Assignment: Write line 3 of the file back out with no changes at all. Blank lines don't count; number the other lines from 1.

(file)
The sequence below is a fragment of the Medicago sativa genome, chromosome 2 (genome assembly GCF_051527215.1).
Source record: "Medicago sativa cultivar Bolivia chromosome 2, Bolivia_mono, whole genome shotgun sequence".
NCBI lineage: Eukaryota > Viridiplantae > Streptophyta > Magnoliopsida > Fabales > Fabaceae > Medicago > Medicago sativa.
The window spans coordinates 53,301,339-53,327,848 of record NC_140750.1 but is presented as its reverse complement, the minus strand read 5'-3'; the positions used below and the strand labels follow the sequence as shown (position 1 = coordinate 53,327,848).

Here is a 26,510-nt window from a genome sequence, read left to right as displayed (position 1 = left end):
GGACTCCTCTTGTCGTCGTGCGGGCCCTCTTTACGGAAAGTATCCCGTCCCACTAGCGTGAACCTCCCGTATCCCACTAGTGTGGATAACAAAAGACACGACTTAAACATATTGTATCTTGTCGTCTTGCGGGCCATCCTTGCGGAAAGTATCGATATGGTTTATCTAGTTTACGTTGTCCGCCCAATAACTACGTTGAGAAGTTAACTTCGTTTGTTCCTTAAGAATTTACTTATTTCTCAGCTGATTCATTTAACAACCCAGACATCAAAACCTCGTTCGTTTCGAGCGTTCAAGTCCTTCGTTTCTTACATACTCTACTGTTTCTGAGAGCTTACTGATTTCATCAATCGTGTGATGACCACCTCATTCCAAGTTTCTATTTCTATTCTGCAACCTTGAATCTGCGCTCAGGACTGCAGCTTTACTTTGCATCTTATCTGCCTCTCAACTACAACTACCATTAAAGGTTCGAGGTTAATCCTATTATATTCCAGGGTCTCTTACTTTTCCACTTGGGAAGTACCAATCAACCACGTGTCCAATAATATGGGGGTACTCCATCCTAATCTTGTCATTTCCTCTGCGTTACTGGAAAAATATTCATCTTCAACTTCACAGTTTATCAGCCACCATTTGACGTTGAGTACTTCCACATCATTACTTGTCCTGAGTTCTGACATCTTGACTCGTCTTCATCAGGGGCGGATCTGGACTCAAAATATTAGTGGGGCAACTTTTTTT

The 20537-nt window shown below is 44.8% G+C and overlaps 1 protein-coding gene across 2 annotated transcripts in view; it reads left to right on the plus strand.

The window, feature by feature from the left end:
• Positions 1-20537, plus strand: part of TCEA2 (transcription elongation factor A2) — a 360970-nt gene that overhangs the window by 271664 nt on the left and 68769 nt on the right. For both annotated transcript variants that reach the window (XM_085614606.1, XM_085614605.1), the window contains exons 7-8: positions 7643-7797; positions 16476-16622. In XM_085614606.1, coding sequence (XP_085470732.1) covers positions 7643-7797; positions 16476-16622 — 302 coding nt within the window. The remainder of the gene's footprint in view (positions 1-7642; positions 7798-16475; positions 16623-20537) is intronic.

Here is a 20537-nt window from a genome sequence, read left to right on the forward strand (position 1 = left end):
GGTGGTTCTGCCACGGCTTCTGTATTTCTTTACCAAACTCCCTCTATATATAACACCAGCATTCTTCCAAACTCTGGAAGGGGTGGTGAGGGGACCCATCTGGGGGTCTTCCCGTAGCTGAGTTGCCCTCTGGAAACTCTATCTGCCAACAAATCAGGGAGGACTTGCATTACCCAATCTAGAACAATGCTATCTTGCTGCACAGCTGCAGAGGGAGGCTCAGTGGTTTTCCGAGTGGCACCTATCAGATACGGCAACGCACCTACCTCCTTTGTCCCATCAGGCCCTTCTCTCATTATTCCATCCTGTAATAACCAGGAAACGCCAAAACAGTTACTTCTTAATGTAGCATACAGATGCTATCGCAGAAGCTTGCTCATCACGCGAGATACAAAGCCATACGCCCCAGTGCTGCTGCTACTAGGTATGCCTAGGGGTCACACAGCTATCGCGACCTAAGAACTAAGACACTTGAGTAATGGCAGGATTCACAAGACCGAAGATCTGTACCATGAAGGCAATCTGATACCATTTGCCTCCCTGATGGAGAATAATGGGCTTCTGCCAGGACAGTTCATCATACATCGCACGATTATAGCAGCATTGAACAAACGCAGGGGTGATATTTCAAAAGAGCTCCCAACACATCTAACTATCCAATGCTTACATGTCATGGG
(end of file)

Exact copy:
NCBI lineage: Eukaryota > Viridiplantae > Streptophyta > Magnoliopsida > Fabales > Fabaceae > Medicago > Medicago sativa.